“Do you know a cure for me?”

Robert DanceWhy yes,” he said, “I know a cure for everything. Salt water.”

Salt water?” I asked him.

Yes,” he said, “in one way or the other. Sweat, or tears, or the salt sea.” 

Source: Karen Blixen, Seven Gothic Tales

Image:  Robert Dance

Inky:  When I am away from home, traveling, as I have been for the last year.  I tend to suffer in little ways, I eat allergy meds like candy because my sinuses act up, my heart is sluggish, and everything feels just slightly off kilter .

But as soon as I head over the bridge to home, my heart beat begins to regulate, my breathing grows easier, and no allergies.  I sleep deeply.  My lullaby, the soft sound of whippoorwills, the distant chug of a fishing boat, the gentle rush of waves, and the wind brushing through the tops of huge pine trees.

I’m convinced.  I need the sea.

Perhaps because I was a mermaid in a previous existence?  I choose to believe….

Listening to: Where do Broken Hearts Go, Whitney Houston  (One of my absolute favorites)

Mood/Doing: fanciful… I really want to go dancing, I really, really do…. my best friend and I use to dance the nights away….

4 thoughts on ““Do you know a cure for me?”

  1. Salt water was my father’s answer to all ailments. Gargle with it for sore throats, bathe scratches and cuts, etc. I like the further application of tears and sweat. And the ocean definitely heals in many ways. Mermaids are us. 🙂

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    1. The salt water cure was pretty popular around my house growing up as well. So were the stories of mermaids. My granddaughter insists we are descendants. A fact I’ve been called to school on. To which I replied at the teacher’s frustration, “can you prove we are not?” Followed by, “why put boundaries on a child’s imagination?”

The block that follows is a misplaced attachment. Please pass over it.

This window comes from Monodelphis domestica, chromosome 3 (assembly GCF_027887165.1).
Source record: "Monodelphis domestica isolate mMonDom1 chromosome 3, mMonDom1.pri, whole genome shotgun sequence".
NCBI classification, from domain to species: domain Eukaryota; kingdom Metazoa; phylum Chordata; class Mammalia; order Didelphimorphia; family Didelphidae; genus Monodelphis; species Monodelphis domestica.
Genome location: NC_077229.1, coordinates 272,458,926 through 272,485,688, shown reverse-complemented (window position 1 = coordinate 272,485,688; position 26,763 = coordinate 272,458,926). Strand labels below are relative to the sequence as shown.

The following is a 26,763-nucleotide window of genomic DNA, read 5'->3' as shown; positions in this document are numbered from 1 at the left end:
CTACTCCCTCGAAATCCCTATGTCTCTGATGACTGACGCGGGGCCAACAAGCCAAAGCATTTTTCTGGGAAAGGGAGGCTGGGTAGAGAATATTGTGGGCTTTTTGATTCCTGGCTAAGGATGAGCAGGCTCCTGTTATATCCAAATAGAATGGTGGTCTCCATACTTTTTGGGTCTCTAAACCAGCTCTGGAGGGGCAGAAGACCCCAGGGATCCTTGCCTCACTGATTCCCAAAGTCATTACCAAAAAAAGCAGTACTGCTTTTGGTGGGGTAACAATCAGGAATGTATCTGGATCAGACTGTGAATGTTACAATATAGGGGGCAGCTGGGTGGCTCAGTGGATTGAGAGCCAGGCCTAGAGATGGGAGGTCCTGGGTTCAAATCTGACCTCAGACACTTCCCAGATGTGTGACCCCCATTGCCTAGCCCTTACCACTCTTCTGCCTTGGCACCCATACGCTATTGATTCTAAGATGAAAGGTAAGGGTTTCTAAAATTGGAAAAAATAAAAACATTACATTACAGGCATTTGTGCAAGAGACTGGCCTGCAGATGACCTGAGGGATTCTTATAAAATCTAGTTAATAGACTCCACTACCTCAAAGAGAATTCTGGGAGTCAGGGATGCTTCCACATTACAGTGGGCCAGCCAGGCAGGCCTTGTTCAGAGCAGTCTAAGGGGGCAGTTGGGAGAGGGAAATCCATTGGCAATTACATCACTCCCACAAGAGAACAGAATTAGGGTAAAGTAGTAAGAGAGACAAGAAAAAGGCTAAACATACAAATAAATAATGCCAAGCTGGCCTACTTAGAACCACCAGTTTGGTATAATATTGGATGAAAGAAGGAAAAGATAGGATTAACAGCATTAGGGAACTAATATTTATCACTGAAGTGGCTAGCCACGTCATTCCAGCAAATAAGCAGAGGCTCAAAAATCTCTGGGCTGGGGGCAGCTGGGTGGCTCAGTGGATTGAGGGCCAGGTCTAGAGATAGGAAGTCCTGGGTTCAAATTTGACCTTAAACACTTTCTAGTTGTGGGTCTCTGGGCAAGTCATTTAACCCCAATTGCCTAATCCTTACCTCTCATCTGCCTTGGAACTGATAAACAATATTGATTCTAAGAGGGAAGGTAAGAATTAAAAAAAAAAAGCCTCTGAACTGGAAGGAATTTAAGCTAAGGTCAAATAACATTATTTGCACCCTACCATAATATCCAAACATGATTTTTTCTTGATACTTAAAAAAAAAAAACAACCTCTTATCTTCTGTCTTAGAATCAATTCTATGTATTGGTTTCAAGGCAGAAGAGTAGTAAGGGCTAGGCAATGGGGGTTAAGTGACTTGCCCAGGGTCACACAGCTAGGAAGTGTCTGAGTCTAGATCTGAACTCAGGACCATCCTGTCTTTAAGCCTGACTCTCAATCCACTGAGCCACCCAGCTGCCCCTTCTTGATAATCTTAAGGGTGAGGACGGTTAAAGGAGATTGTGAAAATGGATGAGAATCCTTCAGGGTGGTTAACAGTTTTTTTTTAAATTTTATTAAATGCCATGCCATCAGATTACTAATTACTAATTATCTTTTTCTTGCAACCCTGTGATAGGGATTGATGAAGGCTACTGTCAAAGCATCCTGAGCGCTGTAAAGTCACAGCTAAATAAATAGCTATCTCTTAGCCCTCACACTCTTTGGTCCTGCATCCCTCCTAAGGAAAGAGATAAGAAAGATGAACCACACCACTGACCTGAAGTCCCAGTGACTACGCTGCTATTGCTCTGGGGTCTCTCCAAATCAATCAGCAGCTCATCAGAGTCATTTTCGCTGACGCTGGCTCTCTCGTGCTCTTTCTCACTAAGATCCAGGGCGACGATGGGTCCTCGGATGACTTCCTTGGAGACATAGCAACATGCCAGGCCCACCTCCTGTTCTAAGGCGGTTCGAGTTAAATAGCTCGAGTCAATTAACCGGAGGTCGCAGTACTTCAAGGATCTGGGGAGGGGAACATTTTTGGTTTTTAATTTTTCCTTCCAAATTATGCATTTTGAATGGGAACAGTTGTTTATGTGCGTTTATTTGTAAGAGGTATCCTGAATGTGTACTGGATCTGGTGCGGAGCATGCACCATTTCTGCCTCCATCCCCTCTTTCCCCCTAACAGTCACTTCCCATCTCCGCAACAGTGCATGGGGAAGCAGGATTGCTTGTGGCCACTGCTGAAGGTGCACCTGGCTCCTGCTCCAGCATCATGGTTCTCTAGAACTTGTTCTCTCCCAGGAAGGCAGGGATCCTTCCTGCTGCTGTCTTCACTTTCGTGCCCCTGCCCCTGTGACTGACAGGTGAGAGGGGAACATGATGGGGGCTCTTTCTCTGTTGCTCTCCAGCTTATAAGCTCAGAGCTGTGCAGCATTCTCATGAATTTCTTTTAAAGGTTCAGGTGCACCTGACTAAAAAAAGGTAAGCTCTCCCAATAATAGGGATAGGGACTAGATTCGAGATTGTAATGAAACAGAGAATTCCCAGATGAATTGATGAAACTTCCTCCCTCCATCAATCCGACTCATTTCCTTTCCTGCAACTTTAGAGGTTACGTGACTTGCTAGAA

I was sent home unrepentant with a stern lecture ringing in my ears.

      When my granddaughter came home, she apologized for causing so much trouble. I told her that her imagination is going to be her very best friend her whole life, and to not let others but barriers around it! I also told her that sometimes others hem themselves in and don’t exercise what has been gifted to them.

      She seemed pretty satisfied. So around my house…. Mermaids, indeed are us!!!

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      1. I was speaking with my eldest earlier on about protecting children’s innocence while safe guarding them. How much information is too much information, shortening their childhood. We both agreed, on this her 26th birthday, that imagination is to be cherished and that fairies and otherworldly delights should be nurtured. We too soon can lose that innocence and adults should bear the responsibilty of safeguarding, not putting such responsilibilty on the young nor dismissing imagination. I’m glad you stood up for that right and sad that any adult questioned that ability children have and too few retain. Long live innocence and imagination.

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      2. I think it’s a comment on the world today, the loss of that innocence. Some parents are too interested in ‘preparing a child for the world’ that they forget to teach them to think outside of the box. If you take away a child’s imagination, you leave a two dimensional world around them.

        Okay I’m off my soap box now… 🙂

        Its wonderful to know of kindred spirits in this sterile world.

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